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Publications: Book Reviews
Review of Cassandra’s Daughter: A History of Psychoanalysis in Europe and America

Title: Cassandra’s Daughter: A History of Psychoanalysis in Europe and America
Author: Schwartz, Joseph
Publisher: Penguin Books, 1999
Reviewed By: Thomas Kennedy, Summer 2003, p. 68

Cassandra’s Daughter: A History of Psychoanalysis in Europe and America by Joseph Schwartz, offers a condensed, and, at times, intimate glimpse of the early infancy, childhood, and adolescence/ early adulthood of the psychoanalytic movement. In particular, it focuses upon the struggles of separation and individuation, as well as other related interpersonal conflicts as the psychoanalytic movement grew and developed. His references to the political-social influences of various personal relationships impacting the early analysts through relationships with individuals outside the analytic community offers a deeper understanding of these early years.

Of particular interest is Schwartz’s report of the years between WWI and WWII in Europe, of the socio-economic upheaval, as a result of the realignment of forces post WWI. His depiction of the turmoil of that time, the unleashed aggressions, and massive killings / exterminations reflects powerfully the impact of change upon “normal” or established levels of functioning. The data he reports clearly illustrate that these changes exacerbated the instability of relationships among people, at that time, in a most dramatic and often frightening fashion. His depiction, although rooted in the early 1900s, felt so current, so alive, and so pertinent to our present experiences in Iraq, Bosnia, as well as other sites of conflict. Through this account, Schwartz offers a reminder of the impact one can and often does observe in the analysis of individuals, when powerful forces are released and behavioral patterns change.

I was especially appreciative of this reminder offered in parallel form, as I have encountered in supervision or training of therapist, a sometimes insufficient appreciation of this phenomena and reality. As I read this section of his book, I recalled Freud’s admonition in the early years of analysis that the person in treatment should not make major changes, at least without lengthy discussion/ exploration. Thus, as repressions are reduced, as unconscious material gains access to consciousness, as individuals revisit memories and feelings from earlier years, and recover early trauma, upsurges in the personality occur that easily appear revolutionary, threatening, yet very powerful. Although psychoanalytic treatments have become extended in time, this admonition would still appear relevant in today’s treatments

Especially interesting, in addition, is his appreciation of the processes created by Freud: the listening cure, the defined analytic hour, and the observation of transference-counter-transference phenomena seem clearer and more celebrated than in other earlier readings. Similarly, his depiction of the reactions of Breuer to one female patient, offering extended emergency sessions captures the struggles within this work in establishing a balance between empathy and separateness. He offers with considerable clarity an understanding of Breuer’s inability to stay with the container of the scheduled analytic hour and his “naive” handling of transference-counter-transference, but also due to his presentation of the impact of the intimacy of the therapeutic relationship upon the analysts personal life, outside the consulting room. Shades of the film, Love Sick and the struggles depicted in the book, August.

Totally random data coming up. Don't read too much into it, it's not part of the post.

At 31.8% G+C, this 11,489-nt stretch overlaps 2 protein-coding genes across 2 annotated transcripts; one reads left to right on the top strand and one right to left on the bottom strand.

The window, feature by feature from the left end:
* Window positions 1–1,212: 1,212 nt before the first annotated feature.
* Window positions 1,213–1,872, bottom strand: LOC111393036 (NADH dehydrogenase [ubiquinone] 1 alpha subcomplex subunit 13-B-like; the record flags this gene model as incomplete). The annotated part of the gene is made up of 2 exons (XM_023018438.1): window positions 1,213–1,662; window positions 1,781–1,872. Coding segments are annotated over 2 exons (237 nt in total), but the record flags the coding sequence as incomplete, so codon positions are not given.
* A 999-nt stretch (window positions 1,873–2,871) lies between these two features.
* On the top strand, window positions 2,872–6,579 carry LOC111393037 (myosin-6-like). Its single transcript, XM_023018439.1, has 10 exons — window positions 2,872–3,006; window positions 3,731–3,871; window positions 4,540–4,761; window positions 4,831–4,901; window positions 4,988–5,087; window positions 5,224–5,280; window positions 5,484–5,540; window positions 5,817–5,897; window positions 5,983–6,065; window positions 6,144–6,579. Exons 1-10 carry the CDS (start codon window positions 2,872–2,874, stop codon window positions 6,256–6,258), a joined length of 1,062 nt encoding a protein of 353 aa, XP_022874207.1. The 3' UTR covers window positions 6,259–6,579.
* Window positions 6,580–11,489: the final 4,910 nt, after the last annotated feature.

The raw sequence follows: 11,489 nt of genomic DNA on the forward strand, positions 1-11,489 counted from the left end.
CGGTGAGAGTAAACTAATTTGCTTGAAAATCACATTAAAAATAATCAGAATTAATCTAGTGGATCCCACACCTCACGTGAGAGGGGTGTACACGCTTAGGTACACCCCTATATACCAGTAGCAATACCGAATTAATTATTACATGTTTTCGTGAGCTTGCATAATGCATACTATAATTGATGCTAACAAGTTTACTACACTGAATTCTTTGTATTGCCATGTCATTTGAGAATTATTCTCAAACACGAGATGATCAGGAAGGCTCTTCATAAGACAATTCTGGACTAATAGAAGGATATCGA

The richness of the presentation of the struggles within Britain of the competition between the views of Melanie Klien and those of Anna Freud, and the richness in detail of the political / interpersonal struggles around these rivalries, that heightened the interpersonal difficulties that have permeated the history of psychoanalysis and its practitioners, “experts in human relationships is presented in an engrossing fashion.. In this regard, it would seem that the struggle depicted here is to determine who of these early women was to be “ Cassandra’s Daughter.”

Similarly, his description of the conflict between the goals of orthodox psychoanalysis. and those of the object relation orientation are clearly stated in his rejection of the “ Man Alone” concept. Schwartz clearly defines the emphasis upon independence, as evidence in American culture, as reflecting a neurotic pursuit of isolation in an effort to avoid vulnerability.

Schwartz’s attempt to cover the history of psychoanalysis at times appears to lack sufficient focus. He covers considerable ground, sometimes seemingly too much, with resultant limitations in focus and depth. In reporting the conflicting views and theories, he seemed, at points, to emphasize interpersonal conflicts and personal needs, possibly underestimating other factors. For example, I wondered whether Freud and Jung suffered their differences, in part, due to their attempts to identify singular dynamics to explain the personalities of different populations. Particularly, their different views regarding the role of the therapist, the importance of exploring intimate sexual material, the management of transference/counter-transference reactions as well as the concept of working through unconscious conflicts may well be rooted then in their treating different patient populations. However, he does underscore in a most clear, and alive fashion how closed, tight, and incestuous the early analytic circle had been.
Thomas F. Kennedy is a psychologist in private practice in Goshen, NY

© Division of Psychoanalysis, 1999-2005
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